Parents and teachers often wonder how to discipline a child with behavioural issues. Although some children really have challenging behaviours in spite of the methods we try. A lot of them just need to have the adults in their lives either to reinforce or make right the way they react, respond, or interact with people. Here are simple strategies that you can do to foster positive behaviour in your children:

1. Compliment efforts

Many of us grow up in families where our own parents are hesitant in bestowing praise. So when it comes to our own children, we do not believe in praises. Affirming our children is not about telling them that everything they do is perfect or terrific. We should affirm effort, not talent. That will help our children to have greater motivation and more positive attitudes toward challenges in the future.

Be specific in your praise so your words don’t feel empty and unrealistic. For instance, you can say

“You persevere through your homework today! Keep up the good work.”
“It was very thoughtful of you to help me wash the dishes tonight.”

2. Catch them doing something good

You could probably find negative things to say to your child all day long. Our children are not perfect. Finding fault with them doesn’t help them to change. Children grow and change when they feel loved, accepted and appreciated. The need to defend themselves will lessen. It makes them want to cooperate.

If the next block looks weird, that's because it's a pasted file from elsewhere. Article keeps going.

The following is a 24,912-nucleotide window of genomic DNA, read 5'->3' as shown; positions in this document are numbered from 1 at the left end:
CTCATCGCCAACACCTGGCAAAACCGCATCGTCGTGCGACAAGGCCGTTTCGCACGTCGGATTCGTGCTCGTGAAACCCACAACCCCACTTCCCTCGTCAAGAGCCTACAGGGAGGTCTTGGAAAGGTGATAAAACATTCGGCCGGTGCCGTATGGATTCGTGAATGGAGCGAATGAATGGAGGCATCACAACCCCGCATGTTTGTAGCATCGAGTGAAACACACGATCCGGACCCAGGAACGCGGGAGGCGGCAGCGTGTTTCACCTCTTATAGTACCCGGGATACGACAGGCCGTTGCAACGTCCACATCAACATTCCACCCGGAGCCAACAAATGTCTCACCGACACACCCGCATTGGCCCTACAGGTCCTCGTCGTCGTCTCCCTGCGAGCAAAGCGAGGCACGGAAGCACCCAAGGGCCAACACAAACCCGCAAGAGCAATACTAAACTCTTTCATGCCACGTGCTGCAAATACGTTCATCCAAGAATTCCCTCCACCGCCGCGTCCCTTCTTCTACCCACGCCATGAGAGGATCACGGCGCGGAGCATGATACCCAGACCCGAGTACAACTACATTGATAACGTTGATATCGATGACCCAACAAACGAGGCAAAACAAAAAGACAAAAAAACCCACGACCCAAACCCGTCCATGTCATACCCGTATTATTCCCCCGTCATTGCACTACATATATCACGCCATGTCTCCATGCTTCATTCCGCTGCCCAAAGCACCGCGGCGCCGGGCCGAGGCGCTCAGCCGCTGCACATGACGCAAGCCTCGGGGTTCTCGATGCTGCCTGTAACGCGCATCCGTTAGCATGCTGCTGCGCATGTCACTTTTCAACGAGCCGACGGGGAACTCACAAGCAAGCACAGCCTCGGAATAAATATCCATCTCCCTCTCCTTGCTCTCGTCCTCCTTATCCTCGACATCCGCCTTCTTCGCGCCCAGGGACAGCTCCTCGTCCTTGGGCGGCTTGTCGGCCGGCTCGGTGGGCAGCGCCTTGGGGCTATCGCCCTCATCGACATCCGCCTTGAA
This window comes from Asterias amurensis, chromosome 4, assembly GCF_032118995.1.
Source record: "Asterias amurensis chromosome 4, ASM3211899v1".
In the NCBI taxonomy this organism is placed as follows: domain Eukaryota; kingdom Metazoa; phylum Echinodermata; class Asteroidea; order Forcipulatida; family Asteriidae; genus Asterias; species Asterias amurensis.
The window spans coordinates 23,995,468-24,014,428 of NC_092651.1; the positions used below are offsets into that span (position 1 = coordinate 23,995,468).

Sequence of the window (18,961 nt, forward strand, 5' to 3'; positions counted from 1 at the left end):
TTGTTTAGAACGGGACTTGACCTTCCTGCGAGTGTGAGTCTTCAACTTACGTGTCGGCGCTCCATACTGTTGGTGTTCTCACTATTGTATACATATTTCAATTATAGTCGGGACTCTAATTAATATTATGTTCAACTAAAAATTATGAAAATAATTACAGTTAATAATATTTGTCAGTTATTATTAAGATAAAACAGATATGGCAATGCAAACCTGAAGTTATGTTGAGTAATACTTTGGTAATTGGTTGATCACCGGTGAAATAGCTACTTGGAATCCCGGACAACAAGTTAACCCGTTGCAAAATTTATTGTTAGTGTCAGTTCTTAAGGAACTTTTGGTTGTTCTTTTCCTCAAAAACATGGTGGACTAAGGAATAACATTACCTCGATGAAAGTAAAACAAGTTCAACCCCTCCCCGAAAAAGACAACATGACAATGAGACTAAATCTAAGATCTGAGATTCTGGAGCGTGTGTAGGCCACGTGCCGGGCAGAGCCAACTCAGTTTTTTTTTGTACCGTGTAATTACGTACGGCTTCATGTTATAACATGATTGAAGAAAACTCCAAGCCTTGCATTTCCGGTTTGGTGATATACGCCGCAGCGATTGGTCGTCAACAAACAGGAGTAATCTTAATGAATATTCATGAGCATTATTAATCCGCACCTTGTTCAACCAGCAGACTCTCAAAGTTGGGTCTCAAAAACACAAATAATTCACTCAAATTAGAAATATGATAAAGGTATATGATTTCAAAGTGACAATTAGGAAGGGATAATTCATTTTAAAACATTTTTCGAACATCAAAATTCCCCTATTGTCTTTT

3. Use positive body language

Don’t underestimate what a smile, high-five, thumbs up, pat on the back can do to children. Take time to know your child to understand how they like to be appreciated and praised.

4. Have fun with your child

Make jokes, say something silly, listen to their jokes, smile often, sing with them, or anything that would make them smile or laugh (make sure it is appropriate for their age).

5. Show your child that you are glad to see them.

Smile when they come into the room, put your arms out for a hug, ask about their day, weekend, and listen intently when they talk…the list goes on and on.

6. Be interested in your child’s interests

Ask them what they like and enjoy. Get excited about their accomplishments, ask them what they want to learn more about. Do activities with your kids (academic or otherwise) that involve their interests, even if it may not be an activity that you truly enjoy.

7. Recognize their feelings with empathy

Be a little more understanding when they are nervous and anxious because they are trying something they haven’t done before, get frustrated because an assignment is too difficult for them, or disappointed because they didn’t get the Star Pupil Award that they worked so hard for. Say empathetic things like, “I understand that this assignment is tough for you” or “I understand that you’re nervous, but I believe in you.” Also, let them know and feel that you are there to always help in any way you can.

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